What does colour tell us about wine?

@Morrisons The Best Bush Vine Cinsault 75cl.

Powered by Guardian.co.ukThis article titled “What does colour tell us about wine?” was written by David Williams, for The Observer on Sunday 1st November 2020 06.00 UTC

Morrisons The Best Bush Vine Cinsault, Swartland, South Africa 2019 (£8.25, Morrisons) How much can you tell about a wine’s flavour just by looking at its colour? Generally speaking, there are enough clues in its appearance to give you a pretty good idea. In red wine, for example, an opaque, deep, dark purple will lead you to expect what you will, nine times of ten, get when you take a sip: a richly flavoured, thickly textured, highly alcoholic wine. The opposite – pale red, translucent – suggests elegance, freshness, lightness of flavour and alcohol. But it doesn’t always work out that way. I’ve been caught out a few times by wines made from the currently fashionable (after years in the wilderness) cinsault grape variety in South Africa, such as Morrisons’ very attractive example: these are often attractively glassy and ruby-red in appearance; they may well have a red fruited cast to their flavours too, and a supple weightless drinkability. But they’re not light as such, and at 14.5%, they have a hidden alcoholic power.

La Gitana Manzanilla, Spain NV (£11.99, Waitrose) A lot of the old preconceived notions about appearance in wine are changing, with the once rigidly policed divisions between red, rosé and white seemingly dissolving. Many modern rosés are so pale (and their flavours so light) they may as well be white. A number of the more interesting reds being made in the natural wine scene look more rosé than red. And then there are orange wines – such as Rigal Vin Orange 2019 (£10) a fun new addition at Morrisons from 25 November – which are really dry white wines, in that they’re made from white grapes that have been left in contact with their skins for an extended period during the winemaking process, giving them the tannic bite of a red and their own cast of herby, spicy flavours. Finally, there’s the lighter end of fortified wines: a glass of fino or manzanilla sherry, looks just like a straight dry white wine – and, frankly, with its salty-refreshing style, it works just as well washing down a plate of garlicky prawns.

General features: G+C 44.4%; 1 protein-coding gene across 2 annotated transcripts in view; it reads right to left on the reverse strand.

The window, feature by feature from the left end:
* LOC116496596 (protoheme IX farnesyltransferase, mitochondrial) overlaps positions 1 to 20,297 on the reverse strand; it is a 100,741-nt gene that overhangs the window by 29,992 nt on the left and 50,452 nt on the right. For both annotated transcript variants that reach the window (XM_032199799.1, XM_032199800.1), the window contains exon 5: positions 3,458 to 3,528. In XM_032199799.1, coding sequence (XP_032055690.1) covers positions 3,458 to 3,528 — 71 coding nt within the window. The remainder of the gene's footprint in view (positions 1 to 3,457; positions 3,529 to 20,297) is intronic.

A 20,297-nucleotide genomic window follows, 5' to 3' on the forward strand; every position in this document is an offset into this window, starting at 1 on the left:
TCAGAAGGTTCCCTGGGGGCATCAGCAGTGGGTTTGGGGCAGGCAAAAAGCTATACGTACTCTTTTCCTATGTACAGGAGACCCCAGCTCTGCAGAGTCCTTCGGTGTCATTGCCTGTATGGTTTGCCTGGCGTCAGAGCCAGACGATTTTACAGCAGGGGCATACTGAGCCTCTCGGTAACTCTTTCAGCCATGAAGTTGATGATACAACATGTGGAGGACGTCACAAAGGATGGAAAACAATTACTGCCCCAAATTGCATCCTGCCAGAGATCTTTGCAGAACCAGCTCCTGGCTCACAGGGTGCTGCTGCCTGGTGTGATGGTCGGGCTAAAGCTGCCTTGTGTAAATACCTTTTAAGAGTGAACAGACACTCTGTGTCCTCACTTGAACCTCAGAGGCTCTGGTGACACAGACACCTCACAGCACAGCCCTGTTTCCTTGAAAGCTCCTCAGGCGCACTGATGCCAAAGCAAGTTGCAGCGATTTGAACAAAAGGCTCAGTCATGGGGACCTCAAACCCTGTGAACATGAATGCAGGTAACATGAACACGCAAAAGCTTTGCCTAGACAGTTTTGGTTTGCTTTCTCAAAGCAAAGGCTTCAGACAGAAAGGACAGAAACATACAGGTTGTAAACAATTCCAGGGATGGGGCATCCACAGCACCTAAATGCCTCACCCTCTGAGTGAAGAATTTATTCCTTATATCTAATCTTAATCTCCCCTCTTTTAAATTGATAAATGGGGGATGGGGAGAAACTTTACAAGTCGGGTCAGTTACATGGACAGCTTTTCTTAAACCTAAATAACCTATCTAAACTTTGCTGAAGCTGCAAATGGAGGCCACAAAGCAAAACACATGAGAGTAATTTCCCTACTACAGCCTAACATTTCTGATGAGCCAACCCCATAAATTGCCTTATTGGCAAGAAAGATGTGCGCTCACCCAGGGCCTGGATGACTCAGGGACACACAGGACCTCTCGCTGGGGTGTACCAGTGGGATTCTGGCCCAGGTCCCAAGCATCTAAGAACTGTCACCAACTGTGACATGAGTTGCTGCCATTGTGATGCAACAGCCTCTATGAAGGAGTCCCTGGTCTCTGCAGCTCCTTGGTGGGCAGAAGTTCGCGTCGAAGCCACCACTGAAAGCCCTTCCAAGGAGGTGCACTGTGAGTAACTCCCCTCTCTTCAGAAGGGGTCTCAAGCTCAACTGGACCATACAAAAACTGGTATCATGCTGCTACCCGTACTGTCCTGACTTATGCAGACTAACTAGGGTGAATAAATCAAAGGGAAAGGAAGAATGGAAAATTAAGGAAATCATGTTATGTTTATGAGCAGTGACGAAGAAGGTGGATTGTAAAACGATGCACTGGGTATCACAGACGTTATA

Tesco Finest Sauternes, Bordeaux, France 2015 (£12, 37.5cl, Tesco) Although I should know by now that looks can be deceiving, the old expectations when it comes to wine are hard to break. Certainly the first time I tried an orange wine, I was pleasantly confounded by the flavours and textures in much the same way diners in restaurants of a molecular gastronomic bent are bewildered by that olive repurposed as a strawberry or hot ice cream or what have you. I was expecting sweetness, certainly, but also stone fruits, maybe some tropical flavours, and a viscous mouthfeel. Which was fair enough really given that up to that point all the wines I’d tried with anything approaching the same tint would have been sweet wines. Even now, some hardwired part of me expects the range of flavours – marmalade, crystalised fruit, toffee, apricot – you can find in the gorgeously sticky but balanced style dessert wine made from late-harvested, nobly rotten grapes such as Tesco’s completely delightful Sauternes.

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